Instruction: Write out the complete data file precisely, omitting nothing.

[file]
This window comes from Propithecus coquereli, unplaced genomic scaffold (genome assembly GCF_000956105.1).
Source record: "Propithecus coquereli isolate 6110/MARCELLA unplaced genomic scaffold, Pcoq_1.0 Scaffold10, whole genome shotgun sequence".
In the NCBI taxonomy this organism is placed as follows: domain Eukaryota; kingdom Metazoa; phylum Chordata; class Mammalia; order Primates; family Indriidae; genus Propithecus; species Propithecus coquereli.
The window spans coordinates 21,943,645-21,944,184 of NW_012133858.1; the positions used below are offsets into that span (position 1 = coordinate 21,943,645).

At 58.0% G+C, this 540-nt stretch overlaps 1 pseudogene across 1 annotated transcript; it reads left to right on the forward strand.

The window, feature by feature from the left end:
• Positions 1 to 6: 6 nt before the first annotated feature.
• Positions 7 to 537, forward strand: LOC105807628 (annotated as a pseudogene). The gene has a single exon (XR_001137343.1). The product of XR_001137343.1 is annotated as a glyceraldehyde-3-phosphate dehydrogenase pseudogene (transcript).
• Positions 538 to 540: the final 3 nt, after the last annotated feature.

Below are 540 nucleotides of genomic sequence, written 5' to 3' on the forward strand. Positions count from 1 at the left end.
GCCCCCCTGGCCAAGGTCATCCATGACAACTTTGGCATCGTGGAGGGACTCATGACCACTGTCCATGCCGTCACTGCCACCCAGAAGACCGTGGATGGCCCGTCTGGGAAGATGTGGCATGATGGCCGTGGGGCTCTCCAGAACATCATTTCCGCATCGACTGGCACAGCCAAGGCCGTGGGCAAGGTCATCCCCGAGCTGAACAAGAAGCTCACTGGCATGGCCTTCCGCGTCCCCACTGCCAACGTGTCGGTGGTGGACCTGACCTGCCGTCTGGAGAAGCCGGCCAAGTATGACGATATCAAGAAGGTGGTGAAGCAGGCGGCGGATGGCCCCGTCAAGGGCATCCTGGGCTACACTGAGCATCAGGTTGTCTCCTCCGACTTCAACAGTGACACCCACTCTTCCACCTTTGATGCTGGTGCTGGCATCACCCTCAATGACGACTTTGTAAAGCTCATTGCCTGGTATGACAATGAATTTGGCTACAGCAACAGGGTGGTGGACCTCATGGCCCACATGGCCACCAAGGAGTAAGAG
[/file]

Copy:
This window comes from Propithecus coquereli, unplaced genomic scaffold (genome assembly GCF_000956105.1).
Source record: "Propithecus coquereli isolate 6110/MARCELLA unplaced genomic scaffold, Pcoq_1.0 Scaffold10, whole genome shotgun sequence".
In the NCBI taxonomy this organism is placed as follows: domain Eukaryota; kingdom Metazoa; phylum Chordata; class Mammalia; order Primates; family Indriidae; genus Propithecus; species Propithecus coquereli.
The window spans coordinates 21,943,645-21,944,184 of NW_012133858.1; the positions used below are offsets into that span (position 1 = coordinate 21,943,645).

At 58.0% G+C, this 540-nt stretch overlaps 1 pseudogene across 1 annotated transcript; it reads left to right on the forward strand.

The window, feature by feature from the left end:
• Positions 1 to 6: 6 nt before the first annotated feature.
• Positions 7 to 537, forward strand: LOC105807628 (annotated as a pseudogene). The gene has a single exon (XR_001137343.1). The product of XR_001137343.1 is annotated as a glyceraldehyde-3-phosphate dehydrogenase pseudogene (transcript).
• Positions 538 to 540: the final 3 nt, after the last annotated feature.

Below are 540 nucleotides of genomic sequence, written 5' to 3' on the forward strand. Positions count from 1 at the left end.
GCCCCCCTGGCCAAGGTCATCCATGACAACTTTGGCATCGTGGAGGGACTCATGACCACTGTCCATGCCGTCACTGCCACCCAGAAGACCGTGGATGGCCCGTCTGGGAAGATGTGGCATGATGGCCGTGGGGCTCTCCAGAACATCATTTCCGCATCGACTGGCACAGCCAAGGCCGTGGGCAAGGTCATCCCCGAGCTGAACAAGAAGCTCACTGGCATGGCCTTCCGCGTCCCCACTGCCAACGTGTCGGTGGTGGACCTGACCTGCCGTCTGGAGAAGCCGGCCAAGTATGACGATATCAAGAAGGTGGTGAAGCAGGCGGCGGATGGCCCCGTCAAGGGCATCCTGGGCTACACTGAGCATCAGGTTGTCTCCTCCGACTTCAACAGTGACACCCACTCTTCCACCTTTGATGCTGGTGCTGGCATCACCCTCAATGACGACTTTGTAAAGCTCATTGCCTGGTATGACAATGAATTTGGCTACAGCAACAGGGTGGTGGACCTCATGGCCCACATGGCCACCAAGGAGTAAGAG